For nearly two years and counting LOA has been working closely with the New York office of the Local Initiative Support Corporation (LISC) to develop and execute an innovative program aimed at commercial corridor improvements in some of the city of New York’s most under served and rapidly changing communities. The Commercial #CorridorChallenge is a collaboration between LISC, Citi Community Development, and the New York City Department of Small Business Services (SBS). Together these organizations are working in three communities to support very targeted and strategic commercial corridor interventions.

The program offers three competitively selected communities $50,000+ in funds for the implementation of “early action” activities meant to catalyze revitalization efforts and build the capacity of each community development partner. Direct funding for capital improvements is perhaps a bit standard – but what makes the program unique is the wrap around technical assistance in the form of data-driven strategies, PR and communications support (to help build awareness of the effort and build the credibility of participating groups), and follow up performance metrics (in the form of surveys and pedestrian counts) that will be used to help measure the impact of the initiative.

Today I want to take you behind the curtain of the PR and communications support that each group receives and that is intended to amplify their efforts. This program is not just about the small scale investments funded through the direct capital monies (though those are clearly central to the program), it is also about training the groups to use media coverage on a regular basis as a tool to build buzz around their work and its impact. This buzz is a critical element of the program accomplishes a number of things. First, it helps to attract both new customers and new businesses to the area and second it helps establish the bona fides of the participating organizations as leaders in commercial revitalization activities and partners to the local business community. The idea is to offer the groups success in immediate term activities over which they can demonstrate control, so that they build the confidence and credibility necessary to tackle more advanced activities over the medium to long-term. Some of you may recognize this theory from Steven Covey’s “Circle of Influence” – and it under-girds the methodology of this program.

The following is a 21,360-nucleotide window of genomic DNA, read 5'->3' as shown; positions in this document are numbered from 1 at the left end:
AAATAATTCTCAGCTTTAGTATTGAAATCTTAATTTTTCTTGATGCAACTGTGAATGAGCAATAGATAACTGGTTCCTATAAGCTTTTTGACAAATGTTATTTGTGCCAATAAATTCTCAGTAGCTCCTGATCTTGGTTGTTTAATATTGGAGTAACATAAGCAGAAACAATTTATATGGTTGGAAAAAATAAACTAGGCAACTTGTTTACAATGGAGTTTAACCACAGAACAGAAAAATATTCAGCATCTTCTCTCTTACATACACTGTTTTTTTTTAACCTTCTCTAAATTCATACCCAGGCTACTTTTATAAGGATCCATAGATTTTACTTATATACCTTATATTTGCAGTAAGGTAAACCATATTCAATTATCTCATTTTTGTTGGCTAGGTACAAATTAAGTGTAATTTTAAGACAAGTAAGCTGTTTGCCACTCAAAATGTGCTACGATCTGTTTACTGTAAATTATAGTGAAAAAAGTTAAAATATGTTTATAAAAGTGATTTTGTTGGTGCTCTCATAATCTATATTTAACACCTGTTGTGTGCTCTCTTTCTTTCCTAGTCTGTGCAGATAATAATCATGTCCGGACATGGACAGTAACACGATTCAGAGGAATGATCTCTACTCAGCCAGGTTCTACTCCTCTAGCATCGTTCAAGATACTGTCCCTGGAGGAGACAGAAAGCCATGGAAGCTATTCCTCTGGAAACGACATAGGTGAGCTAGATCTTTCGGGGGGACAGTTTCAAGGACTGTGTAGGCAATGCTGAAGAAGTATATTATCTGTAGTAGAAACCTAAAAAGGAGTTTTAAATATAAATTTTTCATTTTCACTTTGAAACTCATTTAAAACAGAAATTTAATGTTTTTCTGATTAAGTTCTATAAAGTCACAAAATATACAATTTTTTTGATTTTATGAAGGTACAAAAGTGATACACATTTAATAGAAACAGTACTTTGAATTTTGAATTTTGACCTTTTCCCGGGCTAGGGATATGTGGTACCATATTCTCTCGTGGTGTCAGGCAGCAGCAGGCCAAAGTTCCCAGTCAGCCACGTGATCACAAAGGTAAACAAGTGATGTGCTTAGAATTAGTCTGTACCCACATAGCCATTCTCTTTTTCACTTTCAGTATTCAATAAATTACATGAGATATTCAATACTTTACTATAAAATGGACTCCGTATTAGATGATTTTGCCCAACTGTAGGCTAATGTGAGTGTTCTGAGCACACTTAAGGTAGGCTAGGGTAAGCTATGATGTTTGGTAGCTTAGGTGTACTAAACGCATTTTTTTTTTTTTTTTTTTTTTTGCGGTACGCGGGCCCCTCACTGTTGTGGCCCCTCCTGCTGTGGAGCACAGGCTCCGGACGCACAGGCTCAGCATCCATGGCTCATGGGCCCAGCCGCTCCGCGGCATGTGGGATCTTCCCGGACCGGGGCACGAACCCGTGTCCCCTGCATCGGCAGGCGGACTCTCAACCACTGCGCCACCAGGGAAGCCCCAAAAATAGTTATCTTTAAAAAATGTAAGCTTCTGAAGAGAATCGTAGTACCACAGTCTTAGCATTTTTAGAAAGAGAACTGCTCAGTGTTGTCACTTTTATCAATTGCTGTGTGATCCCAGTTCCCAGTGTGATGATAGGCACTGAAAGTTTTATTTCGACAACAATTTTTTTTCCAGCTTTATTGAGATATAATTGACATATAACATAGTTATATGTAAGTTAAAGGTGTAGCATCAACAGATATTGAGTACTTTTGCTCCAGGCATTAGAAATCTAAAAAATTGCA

The elements of the PR support included and resulted in the following:

  • “Scribe” articles written by a professional writer that offer narrative summaries of the work and are posted on LISCs website, as well as blasted via email by both LISC, project partners and the community organizations. The first project summary was written by consultant Mark Foggin and can be found here.
  • An experienced PR firm was engaged to supports a few key milestones, notably a press event announcing the program (in this case the selection of local businesses that will receive storefront improvement grants); the placement of editorial content in key news outlets; and the individual unveiling events (that are still to come) at the end of the project. PR firm Anat Gerstein Inc. supported these efforts and got us great coverage, including this piece in Crain’s New York Business, authored by Sam Marks, Executive Director of LISC NYC and Eileen Auld, New York tri-state director for Citi Community Development. We were also thrilled with the TV coverage and local media coverage that they got for us. Both NY1 and the Staten Island Advance covered the event. Unexpectedly, the local Councilwoman who participated in the unveiling created her own video as well. Yet another way in which the communications effort that was baked into the program leveraged even additional – and unexpected – media coverage. See below.
The truth is, community organizations frequently fail to toot their own horn – yet the ability to ensure that even small improvements make a big impact is deeply rooted in our belief that celebrations serve a purpose. They need to know that there is steward for the corridor and that yes, change is in fact happening. Economic development is by far one of the more challenging community change efforts – it is notoriously difficult to find funding for work that ultimately benefits individual business owners. This is why building awareness of the effort and getting media coverage is such an integral part of the strategy for corridor work in these communities – and why it is a central tenet of this innovative program.